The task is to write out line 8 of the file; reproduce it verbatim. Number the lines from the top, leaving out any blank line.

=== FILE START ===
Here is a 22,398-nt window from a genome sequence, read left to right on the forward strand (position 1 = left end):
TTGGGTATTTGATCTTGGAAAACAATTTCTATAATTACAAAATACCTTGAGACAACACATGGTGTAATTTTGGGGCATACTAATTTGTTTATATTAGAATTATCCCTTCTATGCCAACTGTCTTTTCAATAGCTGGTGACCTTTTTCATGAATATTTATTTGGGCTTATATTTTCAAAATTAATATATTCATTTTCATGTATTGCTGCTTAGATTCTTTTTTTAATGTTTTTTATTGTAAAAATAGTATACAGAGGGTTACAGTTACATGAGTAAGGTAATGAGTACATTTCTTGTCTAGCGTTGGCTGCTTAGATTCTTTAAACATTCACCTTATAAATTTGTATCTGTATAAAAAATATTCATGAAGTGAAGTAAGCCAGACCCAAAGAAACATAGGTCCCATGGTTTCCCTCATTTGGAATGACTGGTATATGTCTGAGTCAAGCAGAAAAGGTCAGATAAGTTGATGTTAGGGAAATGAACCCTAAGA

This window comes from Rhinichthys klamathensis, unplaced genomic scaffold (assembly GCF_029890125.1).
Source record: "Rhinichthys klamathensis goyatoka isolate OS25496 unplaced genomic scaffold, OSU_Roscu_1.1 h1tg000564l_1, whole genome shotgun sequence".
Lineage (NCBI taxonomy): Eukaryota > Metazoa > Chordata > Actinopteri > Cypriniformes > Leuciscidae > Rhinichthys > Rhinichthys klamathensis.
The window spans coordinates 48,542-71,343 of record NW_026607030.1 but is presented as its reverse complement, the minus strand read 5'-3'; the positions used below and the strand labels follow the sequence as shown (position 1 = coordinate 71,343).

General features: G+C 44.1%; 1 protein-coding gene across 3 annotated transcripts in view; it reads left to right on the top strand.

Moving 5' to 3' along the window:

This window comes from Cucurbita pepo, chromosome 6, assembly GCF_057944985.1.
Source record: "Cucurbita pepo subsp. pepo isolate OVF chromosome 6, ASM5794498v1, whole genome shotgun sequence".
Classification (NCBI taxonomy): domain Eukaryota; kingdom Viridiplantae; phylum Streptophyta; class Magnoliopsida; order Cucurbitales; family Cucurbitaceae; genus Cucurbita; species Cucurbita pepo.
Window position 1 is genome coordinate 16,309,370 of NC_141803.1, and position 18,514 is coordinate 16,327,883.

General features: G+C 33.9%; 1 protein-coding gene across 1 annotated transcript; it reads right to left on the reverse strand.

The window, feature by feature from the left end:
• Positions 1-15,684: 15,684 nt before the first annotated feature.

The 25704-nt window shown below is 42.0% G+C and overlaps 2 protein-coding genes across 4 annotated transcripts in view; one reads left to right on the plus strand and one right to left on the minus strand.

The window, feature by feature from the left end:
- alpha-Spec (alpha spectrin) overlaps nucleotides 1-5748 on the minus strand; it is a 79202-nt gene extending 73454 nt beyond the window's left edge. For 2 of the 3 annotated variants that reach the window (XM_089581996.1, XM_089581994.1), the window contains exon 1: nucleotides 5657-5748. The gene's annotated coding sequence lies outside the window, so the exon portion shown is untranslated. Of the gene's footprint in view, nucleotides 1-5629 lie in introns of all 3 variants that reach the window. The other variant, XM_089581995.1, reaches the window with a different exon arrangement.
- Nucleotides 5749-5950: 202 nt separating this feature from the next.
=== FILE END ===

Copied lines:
Moving 5' to 3' along the window: